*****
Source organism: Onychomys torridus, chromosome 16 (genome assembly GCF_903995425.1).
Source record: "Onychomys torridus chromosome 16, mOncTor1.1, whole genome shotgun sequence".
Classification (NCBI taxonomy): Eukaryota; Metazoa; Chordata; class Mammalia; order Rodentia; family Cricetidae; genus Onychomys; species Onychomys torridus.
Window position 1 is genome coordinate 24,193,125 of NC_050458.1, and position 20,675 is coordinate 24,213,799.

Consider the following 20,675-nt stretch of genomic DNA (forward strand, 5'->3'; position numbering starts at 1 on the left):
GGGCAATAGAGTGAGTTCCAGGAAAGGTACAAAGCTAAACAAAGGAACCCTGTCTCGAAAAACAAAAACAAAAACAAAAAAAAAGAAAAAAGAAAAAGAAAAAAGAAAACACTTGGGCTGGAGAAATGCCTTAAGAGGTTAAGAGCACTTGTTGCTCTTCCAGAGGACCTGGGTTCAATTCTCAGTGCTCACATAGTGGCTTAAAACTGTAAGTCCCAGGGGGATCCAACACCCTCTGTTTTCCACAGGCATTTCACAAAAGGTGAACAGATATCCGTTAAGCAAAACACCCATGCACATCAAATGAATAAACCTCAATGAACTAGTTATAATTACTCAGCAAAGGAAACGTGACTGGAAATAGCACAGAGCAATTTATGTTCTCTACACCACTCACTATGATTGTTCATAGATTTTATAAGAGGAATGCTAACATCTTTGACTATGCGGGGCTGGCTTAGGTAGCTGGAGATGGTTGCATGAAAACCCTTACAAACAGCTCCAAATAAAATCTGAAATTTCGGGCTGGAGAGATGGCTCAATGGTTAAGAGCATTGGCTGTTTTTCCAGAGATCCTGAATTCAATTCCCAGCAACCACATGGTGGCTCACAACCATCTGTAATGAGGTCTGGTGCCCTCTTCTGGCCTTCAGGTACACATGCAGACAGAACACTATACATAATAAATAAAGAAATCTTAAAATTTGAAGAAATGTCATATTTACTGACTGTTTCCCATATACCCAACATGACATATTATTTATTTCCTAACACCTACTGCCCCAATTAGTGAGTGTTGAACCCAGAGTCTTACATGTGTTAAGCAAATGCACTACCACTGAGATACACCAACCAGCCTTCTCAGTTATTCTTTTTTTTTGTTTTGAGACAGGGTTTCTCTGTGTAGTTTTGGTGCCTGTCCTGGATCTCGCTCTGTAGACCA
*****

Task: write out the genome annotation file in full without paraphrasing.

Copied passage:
Source organism: Onychomys torridus, chromosome 16 (genome assembly GCF_903995425.1).
Source record: "Onychomys torridus chromosome 16, mOncTor1.1, whole genome shotgun sequence".
Classification (NCBI taxonomy): Eukaryota; Metazoa; Chordata; class Mammalia; order Rodentia; family Cricetidae; genus Onychomys; species Onychomys torridus.
Window position 1 is genome coordinate 24,193,125 of NC_050458.1, and position 20,675 is coordinate 24,213,799.

Consider the following 20,675-nt stretch of genomic DNA (forward strand, 5'->3'; position numbering starts at 1 on the left):
GGGCAATAGAGTGAGTTCCAGGAAAGGTACAAAGCTAAACAAAGGAACCCTGTCTCGAAAAACAAAAACAAAAACAAAAAAAAAGAAAAAAGAAAAAGAAAAAAGAAAACACTTGGGCTGGAGAAATGCCTTAAGAGGTTAAGAGCACTTGTTGCTCTTCCAGAGGACCTGGGTTCAATTCTCAGTGCTCACATAGTGGCTTAAAACTGTAAGTCCCAGGGGGATCCAACACCCTCTGTTTTCCACAGGCATTTCACAAAAGGTGAACAGATATCCGTTAAGCAAAACACCCATGCACATCAAATGAATAAACCTCAATGAACTAGTTATAATTACTCAGCAAAGGAAACGTGACTGGAAATAGCACAGAGCAATTTATGTTCTCTACACCACTCACTATGATTGTTCATAGATTTTATAAGAGGAATGCTAACATCTTTGACTATGCGGGGCTGGCTTAGGTAGCTGGAGATGGTTGCATGAAAACCCTTACAAACAGCTCCAAATAAAATCTGAAATTTCGGGCTGGAGAGATGGCTCAATGGTTAAGAGCATTGGCTGTTTTTCCAGAGATCCTGAATTCAATTCCCAGCAACCACATGGTGGCTCACAACCATCTGTAATGAGGTCTGGTGCCCTCTTCTGGCCTTCAGGTACACATGCAGACAGAACACTATACATAATAAATAAAGAAATCTTAAAATTTGAAGAAATGTCATATTTACTGACTGTTTCCCATATACCCAACATGACATATTATTTATTTCCTAACACCTACTGCCCCAATTAGTGAGTGTTGAACCCAGAGTCTTACATGTGTTAAGCAAATGCACTACCACTGAGATACACCAACCAGCCTTCTCAGTTATTCTTTTTTTTTGTTTTGAGACAGGGTTTCTCTGTGTAGTTTTGGTGCCTGTCCTGGATCTCGCTCTGTAGACCA